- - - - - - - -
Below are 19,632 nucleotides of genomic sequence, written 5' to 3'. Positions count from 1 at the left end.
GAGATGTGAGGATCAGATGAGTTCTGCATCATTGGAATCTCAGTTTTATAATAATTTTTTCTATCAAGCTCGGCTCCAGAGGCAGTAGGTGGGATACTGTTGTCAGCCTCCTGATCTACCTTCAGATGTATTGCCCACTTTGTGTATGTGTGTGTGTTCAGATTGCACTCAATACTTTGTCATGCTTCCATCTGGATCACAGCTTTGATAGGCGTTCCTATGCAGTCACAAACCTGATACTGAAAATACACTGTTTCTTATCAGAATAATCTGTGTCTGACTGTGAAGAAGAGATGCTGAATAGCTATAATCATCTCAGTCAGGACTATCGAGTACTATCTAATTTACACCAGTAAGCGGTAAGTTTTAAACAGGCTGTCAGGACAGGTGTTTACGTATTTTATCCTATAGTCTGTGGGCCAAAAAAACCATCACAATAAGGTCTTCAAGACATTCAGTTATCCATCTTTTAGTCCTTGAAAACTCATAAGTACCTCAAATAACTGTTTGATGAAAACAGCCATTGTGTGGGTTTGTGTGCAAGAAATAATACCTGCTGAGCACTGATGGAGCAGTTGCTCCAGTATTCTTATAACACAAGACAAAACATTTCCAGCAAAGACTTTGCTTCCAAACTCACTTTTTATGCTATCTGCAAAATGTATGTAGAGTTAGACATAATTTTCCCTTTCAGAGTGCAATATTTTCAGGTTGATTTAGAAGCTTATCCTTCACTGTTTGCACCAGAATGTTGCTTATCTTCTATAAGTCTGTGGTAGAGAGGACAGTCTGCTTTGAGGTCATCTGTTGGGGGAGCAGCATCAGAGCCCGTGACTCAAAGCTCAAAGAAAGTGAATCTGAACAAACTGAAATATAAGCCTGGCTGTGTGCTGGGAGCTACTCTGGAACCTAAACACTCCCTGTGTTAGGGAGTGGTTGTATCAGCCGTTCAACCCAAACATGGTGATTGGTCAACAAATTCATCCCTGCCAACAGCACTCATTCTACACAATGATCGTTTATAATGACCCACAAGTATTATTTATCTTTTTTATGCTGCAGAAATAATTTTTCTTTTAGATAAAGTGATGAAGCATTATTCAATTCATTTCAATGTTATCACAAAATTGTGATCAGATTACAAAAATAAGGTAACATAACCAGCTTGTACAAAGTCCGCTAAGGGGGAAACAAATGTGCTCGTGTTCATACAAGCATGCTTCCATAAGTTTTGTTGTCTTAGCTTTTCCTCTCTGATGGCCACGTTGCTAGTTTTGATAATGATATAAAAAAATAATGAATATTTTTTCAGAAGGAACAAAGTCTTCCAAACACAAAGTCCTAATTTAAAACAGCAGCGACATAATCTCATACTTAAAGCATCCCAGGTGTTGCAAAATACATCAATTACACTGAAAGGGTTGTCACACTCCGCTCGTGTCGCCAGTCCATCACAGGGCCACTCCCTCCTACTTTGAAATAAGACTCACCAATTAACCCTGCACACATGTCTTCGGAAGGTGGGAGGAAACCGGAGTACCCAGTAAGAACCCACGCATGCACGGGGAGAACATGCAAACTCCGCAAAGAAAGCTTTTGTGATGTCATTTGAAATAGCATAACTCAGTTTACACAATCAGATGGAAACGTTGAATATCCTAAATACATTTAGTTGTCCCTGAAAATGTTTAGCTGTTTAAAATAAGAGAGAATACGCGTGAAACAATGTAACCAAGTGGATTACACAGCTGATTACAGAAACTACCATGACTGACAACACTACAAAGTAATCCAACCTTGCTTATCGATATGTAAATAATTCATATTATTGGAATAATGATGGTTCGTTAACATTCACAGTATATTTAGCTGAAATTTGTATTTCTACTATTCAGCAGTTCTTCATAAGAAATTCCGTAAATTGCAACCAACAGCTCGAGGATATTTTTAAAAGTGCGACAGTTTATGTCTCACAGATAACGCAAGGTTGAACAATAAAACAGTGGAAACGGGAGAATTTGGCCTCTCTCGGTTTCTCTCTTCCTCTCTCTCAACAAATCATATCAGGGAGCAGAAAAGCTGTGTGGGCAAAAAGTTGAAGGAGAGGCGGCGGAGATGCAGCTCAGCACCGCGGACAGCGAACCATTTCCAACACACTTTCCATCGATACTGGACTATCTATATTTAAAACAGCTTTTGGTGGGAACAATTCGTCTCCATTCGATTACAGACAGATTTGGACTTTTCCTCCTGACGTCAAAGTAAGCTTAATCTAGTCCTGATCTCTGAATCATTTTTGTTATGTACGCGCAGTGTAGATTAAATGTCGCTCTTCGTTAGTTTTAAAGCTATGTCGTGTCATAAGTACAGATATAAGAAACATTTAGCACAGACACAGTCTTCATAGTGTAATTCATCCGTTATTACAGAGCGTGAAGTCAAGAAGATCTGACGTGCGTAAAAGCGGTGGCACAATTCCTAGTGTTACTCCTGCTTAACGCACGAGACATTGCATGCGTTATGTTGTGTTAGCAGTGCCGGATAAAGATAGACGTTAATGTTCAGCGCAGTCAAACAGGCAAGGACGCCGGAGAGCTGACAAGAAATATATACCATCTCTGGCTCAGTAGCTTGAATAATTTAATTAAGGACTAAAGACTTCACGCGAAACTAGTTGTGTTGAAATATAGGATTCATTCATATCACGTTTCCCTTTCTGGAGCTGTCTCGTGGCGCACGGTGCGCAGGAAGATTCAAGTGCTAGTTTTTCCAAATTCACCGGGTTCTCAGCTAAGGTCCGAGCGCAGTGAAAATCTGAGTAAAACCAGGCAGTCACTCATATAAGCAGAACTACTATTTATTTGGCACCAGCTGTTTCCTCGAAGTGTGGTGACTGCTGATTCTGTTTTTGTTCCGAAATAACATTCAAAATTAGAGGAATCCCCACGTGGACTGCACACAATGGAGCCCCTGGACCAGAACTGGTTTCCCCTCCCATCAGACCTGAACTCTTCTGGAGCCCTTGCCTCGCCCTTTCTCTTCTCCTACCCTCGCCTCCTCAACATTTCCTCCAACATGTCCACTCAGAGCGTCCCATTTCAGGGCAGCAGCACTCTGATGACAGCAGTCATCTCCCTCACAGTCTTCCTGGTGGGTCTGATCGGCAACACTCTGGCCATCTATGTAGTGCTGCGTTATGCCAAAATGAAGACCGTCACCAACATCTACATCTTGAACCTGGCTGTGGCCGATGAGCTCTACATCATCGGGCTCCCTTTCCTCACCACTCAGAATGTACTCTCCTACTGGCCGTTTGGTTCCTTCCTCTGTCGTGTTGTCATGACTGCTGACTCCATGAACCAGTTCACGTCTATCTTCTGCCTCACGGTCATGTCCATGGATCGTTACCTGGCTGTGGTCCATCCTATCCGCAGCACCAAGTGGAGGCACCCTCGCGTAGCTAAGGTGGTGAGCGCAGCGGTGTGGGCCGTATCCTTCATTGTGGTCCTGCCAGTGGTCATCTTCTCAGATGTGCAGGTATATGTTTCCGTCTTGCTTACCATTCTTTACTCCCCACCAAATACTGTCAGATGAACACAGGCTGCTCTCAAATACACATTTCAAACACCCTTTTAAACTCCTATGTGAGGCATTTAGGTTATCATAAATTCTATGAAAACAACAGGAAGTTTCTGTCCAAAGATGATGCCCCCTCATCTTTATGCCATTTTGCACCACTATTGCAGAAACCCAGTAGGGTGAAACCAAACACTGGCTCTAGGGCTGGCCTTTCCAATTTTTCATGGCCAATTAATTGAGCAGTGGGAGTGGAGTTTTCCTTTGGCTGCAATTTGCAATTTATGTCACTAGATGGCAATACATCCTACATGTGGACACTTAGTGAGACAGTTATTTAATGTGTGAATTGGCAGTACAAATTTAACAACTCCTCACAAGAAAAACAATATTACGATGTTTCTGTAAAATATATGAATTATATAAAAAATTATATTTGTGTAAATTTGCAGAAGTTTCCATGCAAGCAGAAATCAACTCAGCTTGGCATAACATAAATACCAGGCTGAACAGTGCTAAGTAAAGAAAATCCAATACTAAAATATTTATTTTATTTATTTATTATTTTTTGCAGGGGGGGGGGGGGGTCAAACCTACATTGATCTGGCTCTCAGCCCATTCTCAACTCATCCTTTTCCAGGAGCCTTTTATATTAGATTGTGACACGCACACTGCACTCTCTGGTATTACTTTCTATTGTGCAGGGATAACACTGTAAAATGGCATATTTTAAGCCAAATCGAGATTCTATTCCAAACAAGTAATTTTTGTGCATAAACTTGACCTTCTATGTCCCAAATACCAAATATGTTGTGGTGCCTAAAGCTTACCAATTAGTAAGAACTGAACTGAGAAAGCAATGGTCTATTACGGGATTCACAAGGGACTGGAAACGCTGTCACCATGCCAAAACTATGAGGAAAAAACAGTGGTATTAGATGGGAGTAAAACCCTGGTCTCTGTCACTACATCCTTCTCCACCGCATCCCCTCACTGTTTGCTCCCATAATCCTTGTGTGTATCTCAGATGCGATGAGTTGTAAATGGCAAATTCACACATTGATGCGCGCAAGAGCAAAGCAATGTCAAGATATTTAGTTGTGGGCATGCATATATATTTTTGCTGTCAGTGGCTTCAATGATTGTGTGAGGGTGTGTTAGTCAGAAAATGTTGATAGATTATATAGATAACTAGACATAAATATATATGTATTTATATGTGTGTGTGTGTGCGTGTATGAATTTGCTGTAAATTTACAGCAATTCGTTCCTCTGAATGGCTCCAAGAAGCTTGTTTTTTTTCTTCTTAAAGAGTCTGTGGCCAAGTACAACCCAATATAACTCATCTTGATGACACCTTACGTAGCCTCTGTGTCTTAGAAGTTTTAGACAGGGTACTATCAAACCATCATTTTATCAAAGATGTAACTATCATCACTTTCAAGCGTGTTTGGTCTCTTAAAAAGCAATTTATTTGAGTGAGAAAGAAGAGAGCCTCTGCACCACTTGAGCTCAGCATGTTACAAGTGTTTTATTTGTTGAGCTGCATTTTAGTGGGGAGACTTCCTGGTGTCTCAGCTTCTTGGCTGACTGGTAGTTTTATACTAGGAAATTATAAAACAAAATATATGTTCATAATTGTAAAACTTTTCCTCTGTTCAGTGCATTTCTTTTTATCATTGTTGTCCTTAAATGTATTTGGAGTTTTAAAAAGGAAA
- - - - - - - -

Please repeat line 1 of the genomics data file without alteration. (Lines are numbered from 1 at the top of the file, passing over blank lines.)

Below are 19,632 nucleotides of genomic sequence, written 5' to 3'. Positions count from 1 at the left end.